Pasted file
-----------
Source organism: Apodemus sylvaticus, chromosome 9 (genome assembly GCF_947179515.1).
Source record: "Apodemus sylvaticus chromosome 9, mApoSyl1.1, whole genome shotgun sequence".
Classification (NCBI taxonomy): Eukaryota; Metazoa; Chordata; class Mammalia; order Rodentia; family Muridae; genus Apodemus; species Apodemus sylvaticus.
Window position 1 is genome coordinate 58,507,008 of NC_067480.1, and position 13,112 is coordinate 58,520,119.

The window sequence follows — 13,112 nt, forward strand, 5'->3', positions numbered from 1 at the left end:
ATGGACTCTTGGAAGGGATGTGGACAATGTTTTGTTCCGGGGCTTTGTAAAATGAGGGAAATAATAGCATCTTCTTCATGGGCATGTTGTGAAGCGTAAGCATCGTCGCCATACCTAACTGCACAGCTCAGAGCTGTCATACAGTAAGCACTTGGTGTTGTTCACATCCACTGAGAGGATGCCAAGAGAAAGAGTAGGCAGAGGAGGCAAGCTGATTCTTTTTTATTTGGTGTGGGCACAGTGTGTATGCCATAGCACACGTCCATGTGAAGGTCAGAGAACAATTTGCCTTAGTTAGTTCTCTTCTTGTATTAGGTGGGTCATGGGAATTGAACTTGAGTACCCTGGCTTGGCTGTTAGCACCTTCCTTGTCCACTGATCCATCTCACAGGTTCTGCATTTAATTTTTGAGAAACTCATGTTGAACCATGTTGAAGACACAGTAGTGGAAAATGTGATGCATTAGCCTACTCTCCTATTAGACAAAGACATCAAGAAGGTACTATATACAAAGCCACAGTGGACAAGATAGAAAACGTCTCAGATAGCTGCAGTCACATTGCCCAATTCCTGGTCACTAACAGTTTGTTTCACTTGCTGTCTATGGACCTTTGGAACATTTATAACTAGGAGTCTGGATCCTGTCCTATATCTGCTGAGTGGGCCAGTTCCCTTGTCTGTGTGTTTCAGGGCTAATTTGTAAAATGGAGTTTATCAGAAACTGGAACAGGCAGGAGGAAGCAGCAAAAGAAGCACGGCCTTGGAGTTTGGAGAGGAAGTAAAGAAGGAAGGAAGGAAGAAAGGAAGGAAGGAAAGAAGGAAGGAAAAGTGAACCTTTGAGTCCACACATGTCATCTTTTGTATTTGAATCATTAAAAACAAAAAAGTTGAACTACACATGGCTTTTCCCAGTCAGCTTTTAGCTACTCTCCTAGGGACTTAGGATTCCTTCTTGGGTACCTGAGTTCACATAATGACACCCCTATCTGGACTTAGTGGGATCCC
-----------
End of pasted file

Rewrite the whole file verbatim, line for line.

Source organism: Apodemus sylvaticus, chromosome 9 (genome assembly GCF_947179515.1).
Source record: "Apodemus sylvaticus chromosome 9, mApoSyl1.1, whole genome shotgun sequence".
Classification (NCBI taxonomy): Eukaryota; Metazoa; Chordata; class Mammalia; order Rodentia; family Muridae; genus Apodemus; species Apodemus sylvaticus.
Window position 1 is genome coordinate 58,507,008 of NC_067480.1, and position 13,112 is coordinate 58,520,119.

The window sequence follows — 13,112 nt, forward strand, 5'->3', positions numbered from 1 at the left end:
ATGGACTCTTGGAAGGGATGTGGACAATGTTTTGTTCCGGGGCTTTGTAAAATGAGGGAAATAATAGCATCTTCTTCATGGGCATGTTGTGAAGCGTAAGCATCGTCGCCATACCTAACTGCACAGCTCAGAGCTGTCATACAGTAAGCACTTGGTGTTGTTCACATCCACTGAGAGGATGCCAAGAGAAAGAGTAGGCAGAGGAGGCAAGCTGATTCTTTTTTATTTGGTGTGGGCACAGTGTGTATGCCATAGCACACGTCCATGTGAAGGTCAGAGAACAATTTGCCTTAGTTAGTTCTCTTCTTGTATTAGGTGGGTCATGGGAATTGAACTTGAGTACCCTGGCTTGGCTGTTAGCACCTTCCTTGTCCACTGATCCATCTCACAGGTTCTGCATTTAATTTTTGAGAAACTCATGTTGAACCATGTTGAAGACACAGTAGTGGAAAATGTGATGCATTAGCCTACTCTCCTATTAGACAAAGACATCAAGAAGGTACTATATACAAAGCCACAGTGGACAAGATAGAAAACGTCTCAGATAGCTGCAGTCACATTGCCCAATTCCTGGTCACTAACAGTTTGTTTCACTTGCTGTCTATGGACCTTTGGAACATTTATAACTAGGAGTCTGGATCCTGTCCTATATCTGCTGAGTGGGCCAGTTCCCTTGTCTGTGTGTTTCAGGGCTAATTTGTAAAATGGAGTTTATCAGAAACTGGAACAGGCAGGAGGAAGCAGCAAAAGAAGCACGGCCTTGGAGTTTGGAGAGGAAGTAAAGAAGGAAGGAAGGAAGAAAGGAAGGAAGGAAAGAAGGAAGGAAAAGTGAACCTTTGAGTCCACACATGTCATCTTTTGTATTTGAATCATTAAAAACAAAAAAGTTGAACTACACATGGCTTTTCCCAGTCAGCTTTTAGCTACTCTCCTAGGGACTTAGGATTCCTTCTTGGGTACCTGAGTTCACATAATGACACCCCTATCTGGACTTAGTGGGATCCC